Disney bails out its European theme park

Disney's nightmare in Europe
Disney's nightmare in Europe

Paris isn't the happiest place on earth for Disney right now.

For the second time in three years, Walt Disney (DIS) has been forced to ride to the rescue of Disneyland Paris -- this time by leading a billion euro ($1.25 billion) refinancing of park operator Euro Disney.

Since opening in 1992, the theme park east of Paris has become Europe's top tourist attraction by visitor numbers.

But the dream has turned into a nightmare for Disney and other investors.

Attendance has been hit by Europe's economic crisis, leaving the company struggling to invest in new attractions while servicing its massive debts.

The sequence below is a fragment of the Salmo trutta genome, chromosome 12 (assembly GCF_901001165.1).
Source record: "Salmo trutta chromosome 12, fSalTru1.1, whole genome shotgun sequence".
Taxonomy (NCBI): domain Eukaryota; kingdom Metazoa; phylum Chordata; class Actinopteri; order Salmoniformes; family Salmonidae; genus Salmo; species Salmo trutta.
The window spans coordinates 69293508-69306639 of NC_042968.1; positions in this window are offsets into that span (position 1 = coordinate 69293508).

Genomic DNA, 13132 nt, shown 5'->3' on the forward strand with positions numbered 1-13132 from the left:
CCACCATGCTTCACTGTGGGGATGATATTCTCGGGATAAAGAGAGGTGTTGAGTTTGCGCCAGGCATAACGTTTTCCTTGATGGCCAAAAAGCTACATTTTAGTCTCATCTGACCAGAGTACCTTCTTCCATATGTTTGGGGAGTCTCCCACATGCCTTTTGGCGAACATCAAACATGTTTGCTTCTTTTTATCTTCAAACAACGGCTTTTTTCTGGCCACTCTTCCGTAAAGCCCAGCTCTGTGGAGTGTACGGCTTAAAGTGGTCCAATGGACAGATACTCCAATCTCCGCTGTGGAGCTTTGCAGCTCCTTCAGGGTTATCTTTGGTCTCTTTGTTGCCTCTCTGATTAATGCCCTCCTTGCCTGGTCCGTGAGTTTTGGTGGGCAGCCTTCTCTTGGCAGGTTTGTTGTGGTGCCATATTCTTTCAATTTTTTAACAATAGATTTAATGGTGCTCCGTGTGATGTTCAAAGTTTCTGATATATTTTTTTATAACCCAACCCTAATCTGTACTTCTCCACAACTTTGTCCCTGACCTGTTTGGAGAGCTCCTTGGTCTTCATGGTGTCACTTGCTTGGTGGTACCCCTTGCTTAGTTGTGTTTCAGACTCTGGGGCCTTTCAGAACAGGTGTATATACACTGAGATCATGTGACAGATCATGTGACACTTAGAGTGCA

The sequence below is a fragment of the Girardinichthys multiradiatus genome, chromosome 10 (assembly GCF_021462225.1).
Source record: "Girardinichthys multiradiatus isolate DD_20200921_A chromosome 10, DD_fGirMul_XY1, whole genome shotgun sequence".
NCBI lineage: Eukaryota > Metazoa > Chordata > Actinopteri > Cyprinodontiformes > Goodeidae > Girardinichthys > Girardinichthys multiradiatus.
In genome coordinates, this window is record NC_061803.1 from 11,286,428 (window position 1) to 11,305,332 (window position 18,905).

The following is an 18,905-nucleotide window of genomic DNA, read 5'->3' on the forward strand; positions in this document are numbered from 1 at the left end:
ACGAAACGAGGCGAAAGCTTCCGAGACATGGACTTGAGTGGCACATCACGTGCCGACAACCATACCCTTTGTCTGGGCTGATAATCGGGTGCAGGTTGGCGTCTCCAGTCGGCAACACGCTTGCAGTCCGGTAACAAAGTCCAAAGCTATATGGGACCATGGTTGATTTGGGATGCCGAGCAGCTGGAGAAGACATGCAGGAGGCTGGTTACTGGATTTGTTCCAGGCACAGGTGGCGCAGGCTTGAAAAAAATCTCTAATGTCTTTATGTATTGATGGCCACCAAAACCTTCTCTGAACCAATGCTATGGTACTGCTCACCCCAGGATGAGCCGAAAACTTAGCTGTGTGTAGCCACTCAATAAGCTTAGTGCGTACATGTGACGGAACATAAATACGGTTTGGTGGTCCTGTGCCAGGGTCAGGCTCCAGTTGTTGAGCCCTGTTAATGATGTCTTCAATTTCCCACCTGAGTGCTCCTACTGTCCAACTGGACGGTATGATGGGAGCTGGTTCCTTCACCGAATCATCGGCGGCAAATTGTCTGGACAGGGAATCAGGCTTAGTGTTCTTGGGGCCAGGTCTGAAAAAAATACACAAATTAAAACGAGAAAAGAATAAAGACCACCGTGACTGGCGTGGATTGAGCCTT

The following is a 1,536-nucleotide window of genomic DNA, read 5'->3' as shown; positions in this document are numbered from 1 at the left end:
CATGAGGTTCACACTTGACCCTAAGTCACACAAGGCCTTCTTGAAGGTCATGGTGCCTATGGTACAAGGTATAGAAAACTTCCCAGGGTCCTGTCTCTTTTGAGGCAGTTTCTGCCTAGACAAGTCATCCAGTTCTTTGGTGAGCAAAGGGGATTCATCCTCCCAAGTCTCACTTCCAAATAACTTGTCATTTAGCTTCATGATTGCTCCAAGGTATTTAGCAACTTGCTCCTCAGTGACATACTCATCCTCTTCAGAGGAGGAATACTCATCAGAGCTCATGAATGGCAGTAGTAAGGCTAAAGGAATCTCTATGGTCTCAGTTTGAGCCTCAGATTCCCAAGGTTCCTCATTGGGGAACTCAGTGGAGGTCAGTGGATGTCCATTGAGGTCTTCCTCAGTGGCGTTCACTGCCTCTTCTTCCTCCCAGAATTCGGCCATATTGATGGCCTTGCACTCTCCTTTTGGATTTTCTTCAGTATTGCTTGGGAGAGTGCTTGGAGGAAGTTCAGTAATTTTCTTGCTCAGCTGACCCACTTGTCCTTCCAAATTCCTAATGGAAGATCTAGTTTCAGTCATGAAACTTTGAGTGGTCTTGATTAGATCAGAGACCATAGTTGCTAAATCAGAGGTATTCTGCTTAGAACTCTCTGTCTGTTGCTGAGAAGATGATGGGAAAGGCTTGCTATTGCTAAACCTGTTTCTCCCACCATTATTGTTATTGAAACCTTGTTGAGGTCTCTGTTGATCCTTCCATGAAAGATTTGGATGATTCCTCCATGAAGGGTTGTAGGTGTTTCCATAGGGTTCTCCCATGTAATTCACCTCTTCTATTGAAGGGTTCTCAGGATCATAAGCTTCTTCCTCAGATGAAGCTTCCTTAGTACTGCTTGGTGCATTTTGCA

Related: The 'Disney economy' is back

Visitor numbers are expected to fall to around 14.1 million this year, 800,000 fewer than in 2013.

Hotel occupancy rates are also slumping -- down to 75% from nearly 80% last year. Euro Disney expects to lose between 110 million and 120 million euros this year.

 Disney turns food scraps into electricity
Disney turns food scraps into electricity

Walt Disney owns about 40% of its European subsidiary. By guaranteeing a capital increase and converting existing debt into equity, it could end up owning the entire company, depending on whether or not other investors choose to take part in the bailout.

Saudi Prince Alwaleed Bin Talal is the second largest shareholder, with a stake of 10%, according to FactSet.

Euro Disney has a market value of about 124 million euros, and owes Disney 1.75 billion euros.

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